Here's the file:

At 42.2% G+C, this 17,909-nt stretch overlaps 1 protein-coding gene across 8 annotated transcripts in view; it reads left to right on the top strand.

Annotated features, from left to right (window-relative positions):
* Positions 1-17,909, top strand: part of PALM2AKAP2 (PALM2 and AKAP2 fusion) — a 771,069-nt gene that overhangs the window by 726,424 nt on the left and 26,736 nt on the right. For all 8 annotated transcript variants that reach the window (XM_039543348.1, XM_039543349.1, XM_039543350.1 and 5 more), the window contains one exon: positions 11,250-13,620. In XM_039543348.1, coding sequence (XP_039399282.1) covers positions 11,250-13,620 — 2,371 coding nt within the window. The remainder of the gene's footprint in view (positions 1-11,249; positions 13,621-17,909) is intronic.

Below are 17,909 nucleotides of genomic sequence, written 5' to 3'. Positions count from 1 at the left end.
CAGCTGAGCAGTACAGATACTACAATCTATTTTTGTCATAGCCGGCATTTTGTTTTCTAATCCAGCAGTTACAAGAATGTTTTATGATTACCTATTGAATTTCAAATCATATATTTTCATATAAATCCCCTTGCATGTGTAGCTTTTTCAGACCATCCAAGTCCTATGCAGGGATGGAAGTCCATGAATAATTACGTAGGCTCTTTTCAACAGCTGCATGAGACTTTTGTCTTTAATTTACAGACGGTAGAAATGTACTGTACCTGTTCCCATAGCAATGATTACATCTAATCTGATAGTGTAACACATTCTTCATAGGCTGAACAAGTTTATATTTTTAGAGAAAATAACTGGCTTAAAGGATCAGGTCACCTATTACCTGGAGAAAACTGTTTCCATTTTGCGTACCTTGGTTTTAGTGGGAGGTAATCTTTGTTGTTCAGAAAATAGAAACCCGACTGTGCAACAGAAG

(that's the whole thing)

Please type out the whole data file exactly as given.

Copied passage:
At 42.2% G+C, this 17,909-nt stretch overlaps 1 protein-coding gene across 8 annotated transcripts in view; it reads left to right on the top strand.

Annotated features, from left to right (window-relative positions):
* Positions 1-17,909, top strand: part of PALM2AKAP2 (PALM2 and AKAP2 fusion) — a 771,069-nt gene that overhangs the window by 726,424 nt on the left and 26,736 nt on the right. For all 8 annotated transcript variants that reach the window (XM_039543348.1, XM_039543349.1, XM_039543350.1 and 5 more), the window contains one exon: positions 11,250-13,620. In XM_039543348.1, coding sequence (XP_039399282.1) covers positions 11,250-13,620 — 2,371 coding nt within the window. The remainder of the gene's footprint in view (positions 1-11,249; positions 13,621-17,909) is intronic.

Below are 17,909 nucleotides of genomic sequence, written 5' to 3'. Positions count from 1 at the left end.
CAGCTGAGCAGTACAGATACTACAATCTATTTTTGTCATAGCCGGCATTTTGTTTTCTAATCCAGCAGTTACAAGAATGTTTTATGATTACCTATTGAATTTCAAATCATATATTTTCATATAAATCCCCTTGCATGTGTAGCTTTTTCAGACCATCCAAGTCCTATGCAGGGATGGAAGTCCATGAATAATTACGTAGGCTCTTTTCAACAGCTGCATGAGACTTTTGTCTTTAATTTACAGACGGTAGAAATGTACTGTACCTGTTCCCATAGCAATGATTACATCTAATCTGATAGTGTAACACATTCTTCATAGGCTGAACAAGTTTATATTTTTAGAGAAAATAACTGGCTTAAAGGATCAGGTCACCTATTACCTGGAGAAAACTGTTTCCATTTTGCGTACCTTGGTTTTAGTGGGAGGTAATCTTTGTTGTTCAGAAAATAGAAACCCGACTGTGCAACAGAAG